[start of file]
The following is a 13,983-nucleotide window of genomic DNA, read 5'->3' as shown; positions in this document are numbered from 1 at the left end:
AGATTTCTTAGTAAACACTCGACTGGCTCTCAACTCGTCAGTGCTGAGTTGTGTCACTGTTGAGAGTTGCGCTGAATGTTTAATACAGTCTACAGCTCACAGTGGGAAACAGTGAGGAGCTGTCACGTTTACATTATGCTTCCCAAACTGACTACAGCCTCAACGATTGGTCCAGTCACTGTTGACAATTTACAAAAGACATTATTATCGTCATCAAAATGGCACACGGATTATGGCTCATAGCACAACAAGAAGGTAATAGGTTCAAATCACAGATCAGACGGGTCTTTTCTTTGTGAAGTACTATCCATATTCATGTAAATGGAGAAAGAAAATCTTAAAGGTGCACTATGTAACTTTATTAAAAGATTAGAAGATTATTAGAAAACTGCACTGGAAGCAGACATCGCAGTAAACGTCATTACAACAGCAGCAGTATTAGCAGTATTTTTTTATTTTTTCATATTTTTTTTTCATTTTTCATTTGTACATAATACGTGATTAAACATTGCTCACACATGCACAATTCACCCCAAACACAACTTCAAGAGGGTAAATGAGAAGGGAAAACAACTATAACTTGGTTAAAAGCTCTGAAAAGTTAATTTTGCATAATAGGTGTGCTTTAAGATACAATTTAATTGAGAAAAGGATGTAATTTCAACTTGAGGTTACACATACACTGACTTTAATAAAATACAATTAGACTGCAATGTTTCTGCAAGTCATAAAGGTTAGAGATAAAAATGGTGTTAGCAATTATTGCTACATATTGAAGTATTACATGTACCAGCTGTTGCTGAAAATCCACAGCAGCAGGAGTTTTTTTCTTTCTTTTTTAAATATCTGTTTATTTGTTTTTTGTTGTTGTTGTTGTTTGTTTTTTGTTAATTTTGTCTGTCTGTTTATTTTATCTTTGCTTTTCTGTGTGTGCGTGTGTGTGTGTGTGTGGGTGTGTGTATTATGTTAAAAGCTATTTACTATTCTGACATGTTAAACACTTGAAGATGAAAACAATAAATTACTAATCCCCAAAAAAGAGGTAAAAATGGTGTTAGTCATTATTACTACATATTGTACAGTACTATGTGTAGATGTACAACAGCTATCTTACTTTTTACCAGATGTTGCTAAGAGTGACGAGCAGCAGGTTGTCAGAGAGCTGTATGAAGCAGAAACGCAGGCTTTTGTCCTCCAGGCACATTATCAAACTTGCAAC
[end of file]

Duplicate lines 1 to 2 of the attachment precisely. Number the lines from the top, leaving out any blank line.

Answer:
The following is a 13,983-nucleotide window of genomic DNA, read 5'->3' as shown; positions in this document are numbered from 1 at the left end:
AGATTTCTTAGTAAACACTCGACTGGCTCTCAACTCGTCAGTGCTGAGTTGTGTCACTGTTGAGAGTTGCGCTGAATGTTTAATACAGTCTACAGCTCACAGTGGGAAACAGTGAGGAGCTGTCACGTTTACATTATGCTTCCCAAACTGACTACAGCCTCAACGATTGGTCCAGTCACTGTTGACAATTTACAAAAGACATTATTATCGTCATCAAAATGGCACACGGATTATGGCTCATAGCACAACAAGAAGGTAATAGGTTCAAATCACAGATCAGACGGGTCTTTTCTTTGTGAAGTACTATCCATATTCATGTAAATGGAGAAAGAAAATCTTAAAGGTGCACTATGTAACTTTATTAAAAGATTAGAAGATTATTAGAAAACTGCACTGGAAGCAGACATCGCAGTAAACGTCATTACAACAGCAGCAGTATTAGCAGTATTTTTTTATTTTTTCATATTTTTTTTTCATTTTTCATTTGTACATAATACGTGATTAAACATTGCTCACACATGCACAATTCACCCCAAACACAACTTCAAGAGGGTAAATGAGAAGGGAAAACAACTATAACTTGGTTAAAAGCTCTGAAAAGTTAATTTTGCATAATAGGTGTGCTTTAAGATACAATTTAATTGAGAAAAGGATGTAATTTCAACTTGAGGTTACACATACACTGACTTTAATAAAATACAATTAGACTGCAATGTTTCTGCAAGTCATAAAGGTTAGAGATAAAAATGGTGTTAGCAATTATTGCTACATATTGAAGTATTACATGTACCAGCTGTTGCTGAAAATCCACAGCAGCAGGAGTTTTTTTCTTTCTTTTTTAAATATCTGTTTATTTGTTTTTTGTTGTTGTTGTTGTTTGTTTTTTGTTAATTTTGTCTGTCTGTTTATTTTATCTTTGCTTTTCTGTGTGTGCGTGTGTGTGTGTGTGTGGGTGTGTGTATTATGTTAAAAGCTATTTACTATTCTGACATGTTAAACACTTGAAGATGAAAACAATAAATTACTAATCCCCAAAAAAGAGGTAAAAATGGTGTTAGTCATTATTACTACATATTGTACAGTACTATGTGTAGATGTACAACAGCTATCTTACTTTTTACCAGATGTTGCTAAGAGTGACGAGCAGCAGGTTGTCAGAGAGCTGTATGAAGCAGAAACGCAGGCTTTTGTCCTCCAGGCACATTATCAAACTTGCAAC